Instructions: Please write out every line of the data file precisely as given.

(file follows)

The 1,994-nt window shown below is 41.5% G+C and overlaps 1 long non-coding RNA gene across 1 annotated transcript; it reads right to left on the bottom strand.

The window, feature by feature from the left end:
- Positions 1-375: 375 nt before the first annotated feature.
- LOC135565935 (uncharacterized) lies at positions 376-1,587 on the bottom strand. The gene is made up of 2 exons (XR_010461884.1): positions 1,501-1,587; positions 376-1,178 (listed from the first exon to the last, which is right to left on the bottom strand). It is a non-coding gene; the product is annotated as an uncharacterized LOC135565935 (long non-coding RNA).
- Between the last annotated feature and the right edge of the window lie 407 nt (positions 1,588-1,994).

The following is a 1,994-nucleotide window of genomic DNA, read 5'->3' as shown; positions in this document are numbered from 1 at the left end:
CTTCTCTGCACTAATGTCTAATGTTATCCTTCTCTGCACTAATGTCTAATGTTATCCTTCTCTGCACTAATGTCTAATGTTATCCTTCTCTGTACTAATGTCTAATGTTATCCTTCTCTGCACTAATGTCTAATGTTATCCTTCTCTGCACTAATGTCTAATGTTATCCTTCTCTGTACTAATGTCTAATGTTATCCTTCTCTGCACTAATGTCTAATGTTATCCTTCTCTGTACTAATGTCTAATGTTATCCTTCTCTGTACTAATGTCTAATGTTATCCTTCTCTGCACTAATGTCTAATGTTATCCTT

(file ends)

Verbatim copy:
The 1,994-nt window shown below is 41.5% G+C and overlaps 1 long non-coding RNA gene across 1 annotated transcript; it reads right to left on the bottom strand.

The window, feature by feature from the left end:
- Positions 1-375: 375 nt before the first annotated feature.
- LOC135565935 (uncharacterized) lies at positions 376-1,587 on the bottom strand. The gene is made up of 2 exons (XR_010461884.1): positions 1,501-1,587; positions 376-1,178 (listed from the first exon to the last, which is right to left on the bottom strand). It is a non-coding gene; the product is annotated as an uncharacterized LOC135565935 (long non-coding RNA).
- Between the last annotated feature and the right edge of the window lie 407 nt (positions 1,588-1,994).

The following is a 1,994-nucleotide window of genomic DNA, read 5'->3' as shown; positions in this document are numbered from 1 at the left end:
CTTCTCTGCACTAATGTCTAATGTTATCCTTCTCTGCACTAATGTCTAATGTTATCCTTCTCTGCACTAATGTCTAATGTTATCCTTCTCTGTACTAATGTCTAATGTTATCCTTCTCTGCACTAATGTCTAATGTTATCCTTCTCTGCACTAATGTCTAATGTTATCCTTCTCTGTACTAATGTCTAATGTTATCCTTCTCTGCACTAATGTCTAATGTTATCCTTCTCTGTACTAATGTCTAATGTTATCCTTCTCTGTACTAATGTCTAATGTTATCCTTCTCTGCACTAATGTCTAATGTTATCCTT